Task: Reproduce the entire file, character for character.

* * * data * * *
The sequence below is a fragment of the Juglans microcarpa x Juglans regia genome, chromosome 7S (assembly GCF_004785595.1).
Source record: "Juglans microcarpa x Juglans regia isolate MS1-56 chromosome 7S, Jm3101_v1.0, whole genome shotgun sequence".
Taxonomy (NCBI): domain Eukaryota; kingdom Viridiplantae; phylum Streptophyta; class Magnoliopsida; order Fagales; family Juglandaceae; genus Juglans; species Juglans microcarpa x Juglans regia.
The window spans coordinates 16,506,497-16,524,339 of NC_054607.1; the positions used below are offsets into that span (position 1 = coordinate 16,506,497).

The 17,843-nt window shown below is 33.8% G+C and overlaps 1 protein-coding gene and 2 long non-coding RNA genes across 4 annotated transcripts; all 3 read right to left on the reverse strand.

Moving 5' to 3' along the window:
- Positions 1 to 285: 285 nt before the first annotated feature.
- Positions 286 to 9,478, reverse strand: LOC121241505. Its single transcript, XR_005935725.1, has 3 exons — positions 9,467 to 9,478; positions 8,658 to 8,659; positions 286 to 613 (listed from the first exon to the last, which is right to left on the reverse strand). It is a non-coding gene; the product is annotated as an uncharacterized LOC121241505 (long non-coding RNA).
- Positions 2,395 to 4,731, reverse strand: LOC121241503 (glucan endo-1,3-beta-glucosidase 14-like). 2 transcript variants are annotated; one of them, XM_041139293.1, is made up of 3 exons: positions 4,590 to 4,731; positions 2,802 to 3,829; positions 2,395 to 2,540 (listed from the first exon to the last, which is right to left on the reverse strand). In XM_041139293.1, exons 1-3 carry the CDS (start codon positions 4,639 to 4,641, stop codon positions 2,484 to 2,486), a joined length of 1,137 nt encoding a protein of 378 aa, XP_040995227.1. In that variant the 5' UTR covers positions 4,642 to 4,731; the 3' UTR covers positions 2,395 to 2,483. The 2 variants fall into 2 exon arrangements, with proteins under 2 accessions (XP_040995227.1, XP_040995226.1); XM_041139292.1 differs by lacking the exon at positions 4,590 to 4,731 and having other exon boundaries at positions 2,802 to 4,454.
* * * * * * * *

The sequence below is a fragment of the Juglans microcarpa x Juglans regia genome, chromosome 7S (assembly GCF_004785595.1).
Source record: "Juglans microcarpa x Juglans regia isolate MS1-56 chromosome 7S, Jm3101_v1.0, whole genome shotgun sequence".
Taxonomy (NCBI): domain Eukaryota; kingdom Viridiplantae; phylum Streptophyta; class Magnoliopsida; order Fagales; family Juglandaceae; genus Juglans; species Juglans microcarpa x Juglans regia.
The window spans coordinates 16,506,497-16,524,339 of NC_054607.1; the positions used below are offsets into that span (position 1 = coordinate 16,506,497).

The 17,843-nt window shown below is 33.8% G+C and overlaps 1 protein-coding gene and 2 long non-coding RNA genes across 4 annotated transcripts; all 3 read right to left on the reverse strand.

Moving 5' to 3' along the window:
- Positions 1 to 285: 285 nt before the first annotated feature.
- Positions 286 to 9,478, reverse strand: LOC121241505. Its single transcript, XR_005935725.1, has 3 exons — positions 9,467 to 9,478; positions 8,658 to 8,659; positions 286 to 613 (listed from the first exon to the last, which is right to left on the reverse strand). It is a non-coding gene; the product is annotated as an uncharacterized LOC121241505 (long non-coding RNA).
- Positions 2,395 to 4,731, reverse strand: LOC121241503 (glucan endo-1,3-beta-glucosidase 14-like). 2 transcript variants are annotated; one of them, XM_041139293.1, is made up of 3 exons: positions 4,590 to 4,731; positions 2,802 to 3,829; positions 2,395 to 2,540 (listed from the first exon to the last, which is right to left on the reverse strand). In XM_041139293.1, exons 1-3 carry the CDS (start codon positions 4,639 to 4,641, stop codon positions 2,484 to 2,486), a joined length of 1,137 nt encoding a protein of 378 aa, XP_040995227.1. In that variant the 5' UTR covers positions 4,642 to 4,731; the 3' UTR covers positions 2,395 to 2,483. The 2 variants fall into 2 exon arrangements, with proteins under 2 accessions (XP_040995227.1, XP_040995226.1); XM_041139292.1 differs by lacking the exon at positions 4,590 to 4,731 and having other exon boundaries at positions 2,802 to 4,454.